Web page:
Soon after coming upon this idea, Zo met Gabe, a current senior at Yale studying Computer Science and Psychology. Gabe always enjoyed building products for people, or in his own words, “creat[ing] things that mattered.” For two years, Gabe worked at Facebook and absolutely hated it; he found it “so alienating…the polar opposite of the reason I had originally come to the US.” Following that, he worked for an early-stage startup in the FinTech space. At the culmination of all these experiences, Gabe says, “I reconnected with my personal mission of building for good.” Upon his return to college, he tells me, “I knew I wanted to keep building for good, and didn’t just want to get back to classes and doing the same thing over and over.” So, he connected with Zo, and together, they brought Ameelio to life. For Gabe, the letters product was of special importance because it resonated with his past experiences working with letters as a means of connecting people. He explains, “back in high school, I had an NGO that I worked on for 4 years, that was basically connecting English learners from poor communities in Brazil, Ghana, India, the US with letters.”
Zo and Gabe form quite a complementary duo. With little to no technical experience, Zo admits he faced a steep learning curve into Ameelio’s work. However, Gabe’s expertise fills in those gaps, and having no background in the criminal justice space, his questions often interrogate Zo’s assumptions. As Zo describes, their backgrounds together “prevent groupthink.” And, as they describe, from day one of them connecting with each other, it seemed like their motto was “being scrappy” about things.
Their team is just as diverse. Emma, an undergraduate history major with a background of teaching in prisons, works on outreach and partnerships; Jesse, the lead software engineer, works out of Iowa and is self-taught; and more. However, despite their eclectic background paths, all of the team is bound by the “moral situation.” Zo explains, “we all recognize that we should not be exploiting people at their most vulnerable state”
As Ameelio has grown since its inception, Gabe explains, the biggest hurdle has been forging the “path towards self-sustainability.” For a brief moment, the duo considered implementing a premium product track. However, horrified by the reality that ⅓ of families with incarcerated members currently pay for phone services, they quickly realized that they were “uncomfortable with the idea of monetizing [Ameelio].”
Since then, they have been busy devising alternative models of pricing that involve other stakeholders. Soon, they came to realize that lawyers, as a group, face many of the same problems they were trying to address. Gabe explains to me that lawyers often reported spending 3-4 hours just dealing with the logistics of sending letters to their incarcerated clients. In this sense, partnerships with lawyers presents a great opportunity for Ameelio to self-sustain (as they can generally afford to pay for services) while also benefiting the legal community at-large.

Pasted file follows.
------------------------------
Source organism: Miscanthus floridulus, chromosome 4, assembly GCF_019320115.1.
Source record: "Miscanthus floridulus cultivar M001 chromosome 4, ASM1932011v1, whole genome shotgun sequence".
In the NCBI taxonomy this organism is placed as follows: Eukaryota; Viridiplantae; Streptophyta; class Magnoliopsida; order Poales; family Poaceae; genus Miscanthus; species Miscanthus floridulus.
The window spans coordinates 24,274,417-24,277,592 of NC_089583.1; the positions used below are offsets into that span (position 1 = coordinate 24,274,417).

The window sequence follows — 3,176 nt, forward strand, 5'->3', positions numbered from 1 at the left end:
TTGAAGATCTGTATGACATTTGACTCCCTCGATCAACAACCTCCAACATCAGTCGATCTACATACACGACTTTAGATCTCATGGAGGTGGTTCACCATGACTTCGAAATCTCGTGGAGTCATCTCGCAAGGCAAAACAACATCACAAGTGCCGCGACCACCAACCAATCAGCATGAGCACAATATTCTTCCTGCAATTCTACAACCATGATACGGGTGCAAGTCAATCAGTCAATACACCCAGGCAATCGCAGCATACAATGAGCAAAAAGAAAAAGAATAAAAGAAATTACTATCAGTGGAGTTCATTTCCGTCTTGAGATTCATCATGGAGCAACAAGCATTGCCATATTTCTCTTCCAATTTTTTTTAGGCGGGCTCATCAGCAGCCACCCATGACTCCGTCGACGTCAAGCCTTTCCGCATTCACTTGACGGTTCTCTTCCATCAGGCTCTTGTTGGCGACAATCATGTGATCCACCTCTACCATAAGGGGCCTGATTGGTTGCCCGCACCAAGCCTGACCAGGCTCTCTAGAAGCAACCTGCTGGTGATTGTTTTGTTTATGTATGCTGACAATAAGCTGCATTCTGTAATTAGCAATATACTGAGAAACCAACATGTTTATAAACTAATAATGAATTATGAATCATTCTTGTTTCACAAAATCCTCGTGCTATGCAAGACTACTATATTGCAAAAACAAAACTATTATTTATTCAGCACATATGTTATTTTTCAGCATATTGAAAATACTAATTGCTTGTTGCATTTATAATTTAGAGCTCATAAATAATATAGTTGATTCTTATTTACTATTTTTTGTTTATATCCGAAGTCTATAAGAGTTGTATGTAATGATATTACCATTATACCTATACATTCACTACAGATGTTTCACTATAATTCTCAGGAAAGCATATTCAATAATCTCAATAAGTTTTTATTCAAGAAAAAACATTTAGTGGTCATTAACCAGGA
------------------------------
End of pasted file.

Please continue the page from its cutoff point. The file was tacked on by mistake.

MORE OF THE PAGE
For Zo, the biggest surprise along this journey has been realizing how interconnected impacted communities are with one another (he even tells of one user who is involved in twenty-two different Facebook groups surrounding this issue). He is hopeful that Ameelio’s work can shine light on the disproportionate impacts of our justice system. Although he is happy with the word-of-mouth around Ameelios’s service, he is working to try and gain more media coverage.
Meanwhile, Gabe is eager to tap into the expansive network of communities around loved ones of incarcerated people. Specifically, he describes to me the effectiveness of Ameelio’s new ambassador program, wherein ten users have volunteered to spread the word about Ameelio. He goes on to say that the great part is that these people feel a sense of ownership and collaboration with the team.
Although the initial plan was to kickstart their service later in the year, Zo and Gabe decided to launch the letters product of Ameelio in March, given the COVID-19 crisis. According to The Marshall Project Coronavirus Tracker, since the crisis has hit, “19 corrections systems have suspended all visitation” and “33 corrections systems have suspended normal visitation but allow legal visits.” And, for context, another article from The Marshall Project states that there are currently more than 300,000 incarcerated people in lockdown. In light of these DOC limited-communication policies, Zo explains, the team thought that “allowing people to send letters could really help in this moment.”
THE CALL FOR CONTRIBUTORS
Zo and Gabe finish with this: only a few months old now, Ameelio is an open-source technology platform always looking for contributors. So, if you’re interested, reach out: firstname.lastname@example.org!